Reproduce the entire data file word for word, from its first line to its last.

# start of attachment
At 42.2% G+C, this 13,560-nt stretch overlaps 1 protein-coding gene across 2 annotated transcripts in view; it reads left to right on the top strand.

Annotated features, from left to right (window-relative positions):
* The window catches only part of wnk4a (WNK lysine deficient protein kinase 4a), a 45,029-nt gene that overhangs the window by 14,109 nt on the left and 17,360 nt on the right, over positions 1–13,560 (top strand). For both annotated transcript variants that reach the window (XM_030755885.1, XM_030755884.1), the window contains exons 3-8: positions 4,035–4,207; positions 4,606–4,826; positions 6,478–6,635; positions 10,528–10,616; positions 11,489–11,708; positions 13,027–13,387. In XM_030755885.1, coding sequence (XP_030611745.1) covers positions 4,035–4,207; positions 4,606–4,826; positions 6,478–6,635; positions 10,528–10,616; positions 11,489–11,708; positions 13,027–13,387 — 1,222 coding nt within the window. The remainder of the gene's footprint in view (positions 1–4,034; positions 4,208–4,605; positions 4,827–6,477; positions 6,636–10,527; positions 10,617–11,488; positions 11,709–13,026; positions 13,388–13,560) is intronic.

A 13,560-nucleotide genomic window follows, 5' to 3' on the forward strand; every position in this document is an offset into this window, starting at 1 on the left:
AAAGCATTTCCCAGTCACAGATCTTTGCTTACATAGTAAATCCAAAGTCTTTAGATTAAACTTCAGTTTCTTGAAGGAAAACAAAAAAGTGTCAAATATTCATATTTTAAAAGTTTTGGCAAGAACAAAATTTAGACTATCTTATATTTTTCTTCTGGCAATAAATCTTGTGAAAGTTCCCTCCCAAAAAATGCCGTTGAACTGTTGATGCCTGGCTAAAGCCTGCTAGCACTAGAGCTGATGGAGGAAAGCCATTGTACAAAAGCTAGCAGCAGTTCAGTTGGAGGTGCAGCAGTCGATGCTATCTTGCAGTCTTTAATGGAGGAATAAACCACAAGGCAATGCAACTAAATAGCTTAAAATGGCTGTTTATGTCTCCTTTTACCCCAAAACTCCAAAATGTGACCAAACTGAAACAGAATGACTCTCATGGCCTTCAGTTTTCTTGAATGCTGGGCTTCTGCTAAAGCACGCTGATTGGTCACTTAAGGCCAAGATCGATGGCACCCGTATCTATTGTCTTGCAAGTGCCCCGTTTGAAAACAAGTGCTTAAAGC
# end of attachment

At 42.2% G+C, this 13,560-nt stretch overlaps 1 protein-coding gene across 2 annotated transcripts in view; it reads left to right on the top strand.

Annotated features, from left to right (window-relative positions):
* The window catches only part of wnk4a (WNK lysine deficient protein kinase 4a), a 45,029-nt gene that overhangs the window by 14,109 nt on the left and 17,360 nt on the right, over positions 1–13,560 (top strand). For both annotated transcript variants that reach the window (XM_030755885.1, XM_030755884.1), the window contains exons 3-8: positions 4,035–4,207; positions 4,606–4,826; positions 6,478–6,635; positions 10,528–10,616; positions 11,489–11,708; positions 13,027–13,387. In XM_030755885.1, coding sequence (XP_030611745.1) covers positions 4,035–4,207; positions 4,606–4,826; positions 6,478–6,635; positions 10,528–10,616; positions 11,489–11,708; positions 13,027–13,387 — 1,222 coding nt within the window. The remainder of the gene's footprint in view (positions 1–4,034; positions 4,208–4,605; positions 4,827–6,477; positions 6,636–10,527; positions 10,617–11,488; positions 11,709–13,026; positions 13,388–13,560) is intronic.

A 13,560-nucleotide genomic window follows, 5' to 3' on the forward strand; every position in this document is an offset into this window, starting at 1 on the left:
AAAGCATTTCCCAGTCACAGATCTTTGCTTACATAGTAAATCCAAAGTCTTTAGATTAAACTTCAGTTTCTTGAAGGAAAACAAAAAAGTGTCAAATATTCATATTTTAAAAGTTTTGGCAAGAACAAAATTTAGACTATCTTATATTTTTCTTCTGGCAATAAATCTTGTGAAAGTTCCCTCCCAAAAAATGCCGTTGAACTGTTGATGCCTGGCTAAAGCCTGCTAGCACTAGAGCTGATGGAGGAAAGCCATTGTACAAAAGCTAGCAGCAGTTCAGTTGGAGGTGCAGCAGTCGATGCTATCTTGCAGTCTTTAATGGAGGAATAAACCACAAGGCAATGCAACTAAATAGCTTAAAATGGCTGTTTATGTCTCCTTTTACCCCAAAACTCCAAAATGTGACCAAACTGAAACAGAATGACTCTCATGGCCTTCAGTTTTCTTGAATGCTGGGCTTCTGCTAAAGCACGCTGATTGGTCACTTAAGGCCAAGATCGATGGCACCCGTATCTATTGTCTTGCAAGTGCCCCGTTTGAAAACAAGTGCTTAAAGC